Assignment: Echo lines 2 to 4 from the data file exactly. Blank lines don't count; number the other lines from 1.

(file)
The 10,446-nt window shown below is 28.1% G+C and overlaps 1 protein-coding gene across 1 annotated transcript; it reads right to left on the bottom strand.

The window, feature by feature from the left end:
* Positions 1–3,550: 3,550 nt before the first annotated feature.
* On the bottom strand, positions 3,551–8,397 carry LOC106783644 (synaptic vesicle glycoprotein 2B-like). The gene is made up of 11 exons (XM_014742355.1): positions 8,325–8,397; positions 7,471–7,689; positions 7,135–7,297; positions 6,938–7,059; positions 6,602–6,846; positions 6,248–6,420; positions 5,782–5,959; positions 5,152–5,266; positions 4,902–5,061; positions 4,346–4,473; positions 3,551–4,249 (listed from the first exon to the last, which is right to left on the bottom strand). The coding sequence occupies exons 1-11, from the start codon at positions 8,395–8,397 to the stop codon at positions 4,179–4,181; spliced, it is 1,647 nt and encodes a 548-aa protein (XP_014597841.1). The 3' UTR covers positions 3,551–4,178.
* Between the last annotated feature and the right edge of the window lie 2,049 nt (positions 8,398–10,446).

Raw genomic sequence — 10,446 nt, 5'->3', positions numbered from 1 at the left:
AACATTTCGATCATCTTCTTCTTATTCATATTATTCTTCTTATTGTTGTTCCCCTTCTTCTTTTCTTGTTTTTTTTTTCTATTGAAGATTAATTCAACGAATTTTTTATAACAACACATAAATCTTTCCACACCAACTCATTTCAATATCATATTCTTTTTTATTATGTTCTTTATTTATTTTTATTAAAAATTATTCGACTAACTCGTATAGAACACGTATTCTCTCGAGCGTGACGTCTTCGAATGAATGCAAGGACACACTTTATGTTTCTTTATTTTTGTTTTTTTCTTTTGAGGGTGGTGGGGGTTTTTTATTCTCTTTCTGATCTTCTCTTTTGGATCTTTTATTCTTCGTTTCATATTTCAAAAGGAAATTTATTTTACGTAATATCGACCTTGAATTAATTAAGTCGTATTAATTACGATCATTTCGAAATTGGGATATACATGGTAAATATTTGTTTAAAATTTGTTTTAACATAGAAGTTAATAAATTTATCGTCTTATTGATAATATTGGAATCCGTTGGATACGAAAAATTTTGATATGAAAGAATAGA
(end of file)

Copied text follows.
The window, feature by feature from the left end:
* Positions 1–3,550: 3,550 nt before the first annotated feature.
* On the bottom strand, positions 3,551–8,397 carry LOC106783644 (synaptic vesicle glycoprotein 2B-like). The gene is made up of 11 exons (XM_014742355.1): positions 8,325–8,397; positions 7,471–7,689; positions 7,135–7,297; positions 6,938–7,059; positions 6,602–6,846; positions 6,248–6,420; positions 5,782–5,959; positions 5,152–5,266; positions 4,902–5,061; positions 4,346–4,473; positions 3,551–4,249 (listed from the first exon to the last, which is right to left on the bottom strand). The coding sequence occupies exons 1-11, from the start codon at positions 8,395–8,397 to the stop codon at positions 4,179–4,181; spliced, it is 1,647 nt and encodes a 548-aa protein (XP_014597841.1). The 3' UTR covers positions 3,551–4,178.